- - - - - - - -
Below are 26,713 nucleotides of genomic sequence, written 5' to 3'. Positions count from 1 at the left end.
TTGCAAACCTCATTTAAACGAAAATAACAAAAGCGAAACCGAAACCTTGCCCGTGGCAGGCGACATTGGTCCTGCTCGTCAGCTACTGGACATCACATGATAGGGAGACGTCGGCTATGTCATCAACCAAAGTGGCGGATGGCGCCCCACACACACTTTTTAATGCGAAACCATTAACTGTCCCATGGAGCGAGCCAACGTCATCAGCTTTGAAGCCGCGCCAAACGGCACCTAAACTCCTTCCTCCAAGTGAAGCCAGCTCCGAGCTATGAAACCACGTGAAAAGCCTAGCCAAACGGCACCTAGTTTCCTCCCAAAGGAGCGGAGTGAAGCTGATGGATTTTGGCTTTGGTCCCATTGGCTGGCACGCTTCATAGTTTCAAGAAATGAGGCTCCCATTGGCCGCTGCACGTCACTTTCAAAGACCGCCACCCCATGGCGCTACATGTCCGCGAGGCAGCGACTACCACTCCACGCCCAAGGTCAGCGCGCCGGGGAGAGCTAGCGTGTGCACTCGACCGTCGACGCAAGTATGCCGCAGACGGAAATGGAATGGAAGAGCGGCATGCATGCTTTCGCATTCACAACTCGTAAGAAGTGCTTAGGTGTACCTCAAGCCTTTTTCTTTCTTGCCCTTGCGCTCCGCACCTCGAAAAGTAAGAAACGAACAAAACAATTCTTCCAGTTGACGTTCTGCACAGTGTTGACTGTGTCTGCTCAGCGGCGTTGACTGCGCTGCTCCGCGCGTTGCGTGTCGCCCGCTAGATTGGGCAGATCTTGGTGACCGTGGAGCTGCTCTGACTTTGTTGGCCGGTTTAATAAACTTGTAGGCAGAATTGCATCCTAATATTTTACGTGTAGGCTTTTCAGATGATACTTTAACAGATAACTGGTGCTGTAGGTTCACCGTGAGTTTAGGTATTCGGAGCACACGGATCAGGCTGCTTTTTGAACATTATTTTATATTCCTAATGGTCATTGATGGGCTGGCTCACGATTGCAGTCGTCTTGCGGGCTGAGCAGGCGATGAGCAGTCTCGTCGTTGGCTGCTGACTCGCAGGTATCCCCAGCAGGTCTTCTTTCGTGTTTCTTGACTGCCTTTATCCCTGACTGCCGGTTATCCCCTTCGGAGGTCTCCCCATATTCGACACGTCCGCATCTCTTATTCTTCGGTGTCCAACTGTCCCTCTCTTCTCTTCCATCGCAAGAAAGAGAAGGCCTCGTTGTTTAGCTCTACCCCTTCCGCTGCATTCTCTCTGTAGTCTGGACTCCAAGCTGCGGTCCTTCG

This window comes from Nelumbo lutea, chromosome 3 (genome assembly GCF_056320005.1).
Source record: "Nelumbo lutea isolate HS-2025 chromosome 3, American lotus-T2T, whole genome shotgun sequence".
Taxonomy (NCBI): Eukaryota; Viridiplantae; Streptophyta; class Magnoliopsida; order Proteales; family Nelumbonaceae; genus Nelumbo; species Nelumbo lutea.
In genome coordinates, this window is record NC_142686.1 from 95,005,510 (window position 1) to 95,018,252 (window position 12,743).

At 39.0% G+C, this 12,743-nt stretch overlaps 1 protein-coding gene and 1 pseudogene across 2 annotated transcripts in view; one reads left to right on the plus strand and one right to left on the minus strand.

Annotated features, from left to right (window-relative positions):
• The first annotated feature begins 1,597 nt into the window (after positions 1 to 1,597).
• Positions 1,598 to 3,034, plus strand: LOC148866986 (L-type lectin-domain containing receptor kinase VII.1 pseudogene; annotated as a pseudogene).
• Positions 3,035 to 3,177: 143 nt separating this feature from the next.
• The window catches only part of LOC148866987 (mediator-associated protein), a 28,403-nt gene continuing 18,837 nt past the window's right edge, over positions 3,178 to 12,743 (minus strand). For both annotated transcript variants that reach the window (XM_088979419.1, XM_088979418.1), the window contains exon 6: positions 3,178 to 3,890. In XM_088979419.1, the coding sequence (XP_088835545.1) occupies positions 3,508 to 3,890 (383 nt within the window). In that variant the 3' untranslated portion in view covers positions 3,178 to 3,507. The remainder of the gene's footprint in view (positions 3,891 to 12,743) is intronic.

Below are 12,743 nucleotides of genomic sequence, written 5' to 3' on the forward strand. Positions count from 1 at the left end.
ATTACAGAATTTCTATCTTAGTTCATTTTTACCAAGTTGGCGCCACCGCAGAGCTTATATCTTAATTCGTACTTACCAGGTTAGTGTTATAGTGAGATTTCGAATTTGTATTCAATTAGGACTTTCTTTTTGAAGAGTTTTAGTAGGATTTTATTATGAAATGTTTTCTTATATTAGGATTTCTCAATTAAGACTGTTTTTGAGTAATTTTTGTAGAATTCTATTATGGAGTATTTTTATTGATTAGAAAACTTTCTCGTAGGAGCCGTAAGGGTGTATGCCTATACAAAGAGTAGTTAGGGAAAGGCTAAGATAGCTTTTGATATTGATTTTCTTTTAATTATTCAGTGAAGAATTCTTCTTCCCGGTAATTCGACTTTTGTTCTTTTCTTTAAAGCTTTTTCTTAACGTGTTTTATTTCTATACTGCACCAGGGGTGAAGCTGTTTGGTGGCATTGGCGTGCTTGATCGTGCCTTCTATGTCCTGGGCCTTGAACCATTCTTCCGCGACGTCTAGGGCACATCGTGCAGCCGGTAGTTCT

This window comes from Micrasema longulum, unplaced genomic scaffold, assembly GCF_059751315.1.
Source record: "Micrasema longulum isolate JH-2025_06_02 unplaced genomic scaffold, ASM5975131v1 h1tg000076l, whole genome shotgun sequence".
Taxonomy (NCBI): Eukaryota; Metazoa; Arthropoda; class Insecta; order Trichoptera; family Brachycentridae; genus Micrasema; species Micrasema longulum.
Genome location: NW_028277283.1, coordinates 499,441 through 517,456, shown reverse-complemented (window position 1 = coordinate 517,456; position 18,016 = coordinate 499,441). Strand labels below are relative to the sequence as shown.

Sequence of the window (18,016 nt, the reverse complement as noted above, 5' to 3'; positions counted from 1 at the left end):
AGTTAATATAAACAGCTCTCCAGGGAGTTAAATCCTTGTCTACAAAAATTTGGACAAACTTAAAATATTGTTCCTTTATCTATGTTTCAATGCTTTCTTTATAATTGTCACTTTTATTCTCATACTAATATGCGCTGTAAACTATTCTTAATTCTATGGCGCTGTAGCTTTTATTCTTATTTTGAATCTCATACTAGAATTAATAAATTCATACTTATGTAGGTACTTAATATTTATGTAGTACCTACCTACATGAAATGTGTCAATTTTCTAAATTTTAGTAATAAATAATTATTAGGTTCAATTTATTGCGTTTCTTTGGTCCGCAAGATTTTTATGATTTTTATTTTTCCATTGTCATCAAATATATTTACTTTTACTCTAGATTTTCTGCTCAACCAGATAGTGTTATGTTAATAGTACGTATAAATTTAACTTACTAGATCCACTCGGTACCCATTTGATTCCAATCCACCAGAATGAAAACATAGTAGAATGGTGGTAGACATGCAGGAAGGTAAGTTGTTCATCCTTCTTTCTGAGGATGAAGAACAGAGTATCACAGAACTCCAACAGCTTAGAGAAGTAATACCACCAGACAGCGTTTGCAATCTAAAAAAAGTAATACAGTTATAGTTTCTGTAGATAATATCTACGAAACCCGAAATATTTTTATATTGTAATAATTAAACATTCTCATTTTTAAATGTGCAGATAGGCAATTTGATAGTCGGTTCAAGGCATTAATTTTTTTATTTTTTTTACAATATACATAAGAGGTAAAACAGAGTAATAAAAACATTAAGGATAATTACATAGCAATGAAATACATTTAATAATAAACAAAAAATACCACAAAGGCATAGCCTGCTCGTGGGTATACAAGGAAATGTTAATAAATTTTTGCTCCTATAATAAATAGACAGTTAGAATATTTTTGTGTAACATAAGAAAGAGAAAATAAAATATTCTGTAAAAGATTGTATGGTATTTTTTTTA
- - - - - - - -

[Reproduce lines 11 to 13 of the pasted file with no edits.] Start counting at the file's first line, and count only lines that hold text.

• Positions 3,035 to 3,177: 143 nt separating this feature from the next.
• The window catches only part of LOC148866987 (mediator-associated protein), a 28,403-nt gene continuing 18,837 nt past the window's right edge, over positions 3,178 to 12,743 (minus strand). For both annotated transcript variants that reach the window (XM_088979419.1, XM_088979418.1), the window contains exon 6: positions 3,178 to 3,890. In XM_088979419.1, the coding sequence (XP_088835545.1) occupies positions 3,508 to 3,890 (383 nt within the window). In that variant the 3' untranslated portion in view covers positions 3,178 to 3,507. The remainder of the gene's footprint in view (positions 3,891 to 12,743) is intronic.

Below are 12,743 nucleotides of genomic sequence, written 5' to 3' on the forward strand. Positions count from 1 at the left end.